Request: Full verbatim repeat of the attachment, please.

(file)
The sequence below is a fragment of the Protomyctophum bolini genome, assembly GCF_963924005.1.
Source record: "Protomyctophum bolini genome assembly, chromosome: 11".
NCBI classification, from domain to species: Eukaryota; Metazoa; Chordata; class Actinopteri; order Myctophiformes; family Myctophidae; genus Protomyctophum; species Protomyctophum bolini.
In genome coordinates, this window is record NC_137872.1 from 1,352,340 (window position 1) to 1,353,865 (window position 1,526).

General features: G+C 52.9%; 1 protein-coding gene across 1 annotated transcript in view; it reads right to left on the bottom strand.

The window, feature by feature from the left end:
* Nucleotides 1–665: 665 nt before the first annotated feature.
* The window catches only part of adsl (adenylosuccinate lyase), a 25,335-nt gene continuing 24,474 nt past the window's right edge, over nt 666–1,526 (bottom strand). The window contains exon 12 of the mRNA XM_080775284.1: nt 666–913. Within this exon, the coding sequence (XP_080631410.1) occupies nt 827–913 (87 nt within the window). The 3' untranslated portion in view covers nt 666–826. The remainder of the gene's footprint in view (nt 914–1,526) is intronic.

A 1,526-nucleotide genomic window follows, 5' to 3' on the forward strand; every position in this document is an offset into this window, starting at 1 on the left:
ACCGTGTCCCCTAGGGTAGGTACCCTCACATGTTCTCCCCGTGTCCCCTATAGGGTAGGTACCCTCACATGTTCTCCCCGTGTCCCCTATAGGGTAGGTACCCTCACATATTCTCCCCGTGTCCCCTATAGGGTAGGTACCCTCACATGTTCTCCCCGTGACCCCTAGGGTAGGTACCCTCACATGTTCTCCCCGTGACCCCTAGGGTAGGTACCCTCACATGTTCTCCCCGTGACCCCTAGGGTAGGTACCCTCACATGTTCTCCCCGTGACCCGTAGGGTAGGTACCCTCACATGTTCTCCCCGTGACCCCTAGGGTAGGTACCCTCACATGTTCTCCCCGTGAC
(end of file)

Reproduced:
The sequence below is a fragment of the Protomyctophum bolini genome, assembly GCF_963924005.1.
Source record: "Protomyctophum bolini genome assembly, chromosome: 11".
NCBI classification, from domain to species: Eukaryota; Metazoa; Chordata; class Actinopteri; order Myctophiformes; family Myctophidae; genus Protomyctophum; species Protomyctophum bolini.
In genome coordinates, this window is record NC_137872.1 from 1,352,340 (window position 1) to 1,353,865 (window position 1,526).

General features: G+C 52.9%; 1 protein-coding gene across 1 annotated transcript in view; it reads right to left on the bottom strand.

The window, feature by feature from the left end:
* Nucleotides 1–665: 665 nt before the first annotated feature.
* The window catches only part of adsl (adenylosuccinate lyase), a 25,335-nt gene continuing 24,474 nt past the window's right edge, over nt 666–1,526 (bottom strand). The window contains exon 12 of the mRNA XM_080775284.1: nt 666–913. Within this exon, the coding sequence (XP_080631410.1) occupies nt 827–913 (87 nt within the window). The 3' untranslated portion in view covers nt 666–826. The remainder of the gene's footprint in view (nt 914–1,526) is intronic.

A 1,526-nucleotide genomic window follows, 5' to 3' on the forward strand; every position in this document is an offset into this window, starting at 1 on the left:
ACCGTGTCCCCTAGGGTAGGTACCCTCACATGTTCTCCCCGTGTCCCCTATAGGGTAGGTACCCTCACATGTTCTCCCCGTGTCCCCTATAGGGTAGGTACCCTCACATATTCTCCCCGTGTCCCCTATAGGGTAGGTACCCTCACATGTTCTCCCCGTGACCCCTAGGGTAGGTACCCTCACATGTTCTCCCCGTGACCCCTAGGGTAGGTACCCTCACATGTTCTCCCCGTGACCCCTAGGGTAGGTACCCTCACATGTTCTCCCCGTGACCCGTAGGGTAGGTACCCTCACATGTTCTCCCCGTGACCCCTAGGGTAGGTACCCTCACATGTTCTCCCCGTGAC